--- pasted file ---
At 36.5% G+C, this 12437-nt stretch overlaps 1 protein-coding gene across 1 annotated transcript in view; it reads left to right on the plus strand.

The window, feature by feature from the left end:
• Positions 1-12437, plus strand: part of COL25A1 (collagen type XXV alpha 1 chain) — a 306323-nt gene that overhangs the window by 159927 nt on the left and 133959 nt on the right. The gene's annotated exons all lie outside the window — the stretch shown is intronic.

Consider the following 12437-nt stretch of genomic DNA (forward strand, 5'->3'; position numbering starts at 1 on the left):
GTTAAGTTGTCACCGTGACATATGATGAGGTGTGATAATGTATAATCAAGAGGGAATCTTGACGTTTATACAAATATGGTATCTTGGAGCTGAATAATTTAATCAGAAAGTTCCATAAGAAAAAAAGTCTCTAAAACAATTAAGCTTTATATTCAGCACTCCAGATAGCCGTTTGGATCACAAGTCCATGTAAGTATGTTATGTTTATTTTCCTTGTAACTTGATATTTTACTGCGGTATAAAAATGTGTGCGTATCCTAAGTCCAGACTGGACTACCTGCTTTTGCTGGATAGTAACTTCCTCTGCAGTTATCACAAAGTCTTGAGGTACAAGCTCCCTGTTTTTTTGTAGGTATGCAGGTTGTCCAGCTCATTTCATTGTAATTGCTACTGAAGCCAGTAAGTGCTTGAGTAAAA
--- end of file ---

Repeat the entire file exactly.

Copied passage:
At 36.5% G+C, this 12437-nt stretch overlaps 1 protein-coding gene across 1 annotated transcript in view; it reads left to right on the plus strand.

The window, feature by feature from the left end:
• Positions 1-12437, plus strand: part of COL25A1 (collagen type XXV alpha 1 chain) — a 306323-nt gene that overhangs the window by 159927 nt on the left and 133959 nt on the right. The gene's annotated exons all lie outside the window — the stretch shown is intronic.

Consider the following 12437-nt stretch of genomic DNA (forward strand, 5'->3'; position numbering starts at 1 on the left):
GTTAAGTTGTCACCGTGACATATGATGAGGTGTGATAATGTATAATCAAGAGGGAATCTTGACGTTTATACAAATATGGTATCTTGGAGCTGAATAATTTAATCAGAAAGTTCCATAAGAAAAAAAGTCTCTAAAACAATTAAGCTTTATATTCAGCACTCCAGATAGCCGTTTGGATCACAAGTCCATGTAAGTATGTTATGTTTATTTTCCTTGTAACTTGATATTTTACTGCGGTATAAAAATGTGTGCGTATCCTAAGTCCAGACTGGACTACCTGCTTTTGCTGGATAGTAACTTCCTCTGCAGTTATCACAAAGTCTTGAGGTACAAGCTCCCTGTTTTTTTGTAGGTATGCAGGTTGTCCAGCTCATTTCATTGTAATTGCTACTGAAGCCAGTAAGTGCTTGAGTAAAA